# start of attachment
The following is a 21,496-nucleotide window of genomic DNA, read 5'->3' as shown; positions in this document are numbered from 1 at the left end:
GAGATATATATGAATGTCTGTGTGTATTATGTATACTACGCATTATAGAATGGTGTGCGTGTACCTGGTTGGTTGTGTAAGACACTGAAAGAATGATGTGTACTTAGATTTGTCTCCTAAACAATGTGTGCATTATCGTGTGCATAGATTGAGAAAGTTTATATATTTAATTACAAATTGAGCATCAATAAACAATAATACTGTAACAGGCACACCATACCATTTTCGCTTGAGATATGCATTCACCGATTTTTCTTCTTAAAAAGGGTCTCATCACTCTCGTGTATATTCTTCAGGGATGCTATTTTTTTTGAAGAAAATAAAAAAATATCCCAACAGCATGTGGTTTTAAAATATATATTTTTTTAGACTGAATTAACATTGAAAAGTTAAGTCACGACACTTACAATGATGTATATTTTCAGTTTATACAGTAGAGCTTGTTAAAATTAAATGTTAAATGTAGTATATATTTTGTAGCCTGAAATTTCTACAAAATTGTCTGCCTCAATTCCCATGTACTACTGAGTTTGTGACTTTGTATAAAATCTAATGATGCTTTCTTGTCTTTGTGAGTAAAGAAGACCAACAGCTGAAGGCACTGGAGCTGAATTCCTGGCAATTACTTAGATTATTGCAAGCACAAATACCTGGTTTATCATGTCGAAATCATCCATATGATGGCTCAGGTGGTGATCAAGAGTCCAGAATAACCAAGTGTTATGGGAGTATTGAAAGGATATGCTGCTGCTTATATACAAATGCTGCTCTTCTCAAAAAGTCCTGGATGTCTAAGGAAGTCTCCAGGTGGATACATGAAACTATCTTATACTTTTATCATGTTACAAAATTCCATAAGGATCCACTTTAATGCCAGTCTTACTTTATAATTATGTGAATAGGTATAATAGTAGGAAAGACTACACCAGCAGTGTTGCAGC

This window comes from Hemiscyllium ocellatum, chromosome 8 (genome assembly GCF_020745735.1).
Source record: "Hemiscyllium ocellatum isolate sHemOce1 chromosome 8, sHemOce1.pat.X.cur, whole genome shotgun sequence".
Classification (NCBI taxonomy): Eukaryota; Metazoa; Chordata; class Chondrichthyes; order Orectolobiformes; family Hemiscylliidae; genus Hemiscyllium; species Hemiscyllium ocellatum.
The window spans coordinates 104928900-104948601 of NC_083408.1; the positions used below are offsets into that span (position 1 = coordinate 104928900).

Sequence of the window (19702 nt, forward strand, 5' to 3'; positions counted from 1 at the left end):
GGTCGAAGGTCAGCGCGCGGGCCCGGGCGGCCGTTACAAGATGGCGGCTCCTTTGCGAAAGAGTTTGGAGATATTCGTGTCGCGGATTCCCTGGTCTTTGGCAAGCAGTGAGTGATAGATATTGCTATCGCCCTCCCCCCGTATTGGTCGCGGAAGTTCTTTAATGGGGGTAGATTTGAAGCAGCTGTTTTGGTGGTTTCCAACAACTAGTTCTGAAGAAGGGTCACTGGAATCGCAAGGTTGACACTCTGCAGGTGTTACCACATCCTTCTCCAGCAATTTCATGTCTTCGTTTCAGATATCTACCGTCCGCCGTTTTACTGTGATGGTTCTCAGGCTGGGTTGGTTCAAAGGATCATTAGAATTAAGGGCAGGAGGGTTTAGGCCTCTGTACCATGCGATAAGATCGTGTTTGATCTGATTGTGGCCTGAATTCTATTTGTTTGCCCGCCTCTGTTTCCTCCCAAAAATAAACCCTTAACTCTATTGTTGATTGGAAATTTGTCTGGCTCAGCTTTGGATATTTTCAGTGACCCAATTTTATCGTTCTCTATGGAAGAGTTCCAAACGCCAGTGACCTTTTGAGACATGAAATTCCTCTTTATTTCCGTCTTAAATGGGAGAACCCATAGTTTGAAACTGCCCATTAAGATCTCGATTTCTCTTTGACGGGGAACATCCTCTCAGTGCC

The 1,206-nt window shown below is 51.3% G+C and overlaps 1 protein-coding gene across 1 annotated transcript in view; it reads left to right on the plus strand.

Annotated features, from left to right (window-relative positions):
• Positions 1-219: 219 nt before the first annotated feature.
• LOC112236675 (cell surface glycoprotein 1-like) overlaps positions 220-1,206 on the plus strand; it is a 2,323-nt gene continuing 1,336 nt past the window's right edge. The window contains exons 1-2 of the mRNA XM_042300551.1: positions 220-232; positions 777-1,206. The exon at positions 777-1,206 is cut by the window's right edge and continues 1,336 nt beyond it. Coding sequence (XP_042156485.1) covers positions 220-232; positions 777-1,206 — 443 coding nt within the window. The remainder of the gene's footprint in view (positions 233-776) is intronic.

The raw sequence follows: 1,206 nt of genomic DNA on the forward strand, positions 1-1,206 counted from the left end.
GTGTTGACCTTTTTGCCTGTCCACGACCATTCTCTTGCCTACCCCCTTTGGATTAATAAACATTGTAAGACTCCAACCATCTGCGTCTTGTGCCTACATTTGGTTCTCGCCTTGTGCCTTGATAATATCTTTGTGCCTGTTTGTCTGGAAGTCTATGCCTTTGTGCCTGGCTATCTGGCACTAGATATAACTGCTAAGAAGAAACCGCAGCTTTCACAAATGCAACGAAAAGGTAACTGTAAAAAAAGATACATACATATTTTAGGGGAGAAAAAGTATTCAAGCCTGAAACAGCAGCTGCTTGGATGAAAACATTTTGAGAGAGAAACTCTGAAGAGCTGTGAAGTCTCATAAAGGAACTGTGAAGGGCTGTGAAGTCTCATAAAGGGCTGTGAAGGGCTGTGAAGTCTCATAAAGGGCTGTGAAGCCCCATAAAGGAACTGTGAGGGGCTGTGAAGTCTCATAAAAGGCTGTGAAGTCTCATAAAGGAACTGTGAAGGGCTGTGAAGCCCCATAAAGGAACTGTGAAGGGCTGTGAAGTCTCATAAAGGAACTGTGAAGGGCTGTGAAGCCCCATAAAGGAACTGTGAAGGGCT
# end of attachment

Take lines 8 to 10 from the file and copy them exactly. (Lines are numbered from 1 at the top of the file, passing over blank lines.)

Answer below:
GGTCGAAGGTCAGCGCGCGGGCCCGGGCGGCCGTTACAAGATGGCGGCTCCTTTGCGAAAGAGTTTGGAGATATTCGTGTCGCGGATTCCCTGGTCTTTGGCAAGCAGTGAGTGATAGATATTGCTATCGCCCTCCCCCCGTATTGGTCGCGGAAGTTCTTTAATGGGGGTAGATTTGAAGCAGCTGTTTTGGTGGTTTCCAACAACTAGTTCTGAAGAAGGGTCACTGGAATCGCAAGGTTGACACTCTGCAGGTGTTACCACATCCTTCTCCAGCAATTTCATGTCTTCGTTTCAGATATCTACCGTCCGCCGTTTTACTGTGATGGTTCTCAGGCTGGGTTGGTTCAAAGGATCATTAGAATTAAGGGCAGGAGGGTTTAGGCCTCTGTACCATGCGATAAGATCGTGTTTGATCTGATTGTGGCCTGAATTCTATTTGTTTGCCCGCCTCTGTTTCCTCCCAAAAATAAACCCTTAACTCTATTGTTGATTGGAAATTTGTCTGGCTCAGCTTTGGATATTTTCAGTGACCCAATTTTATCGTTCTCTATGGAAGAGTTCCAAACGCCAGTGACCTTTTGAGACATGAAATTCCTCTTTATTTCCGTCTTAAATGGGAGAACCCATAGTTTGAAACTGCCCATTAAGATCTCGATTTCTCTTTGACGGGGAACATCCTCTCAGTGCC

The 1,206-nt window shown below is 51.3% G+C and overlaps 1 protein-coding gene across 1 annotated transcript in view; it reads left to right on the plus strand.

Annotated features, from left to right (window-relative positions):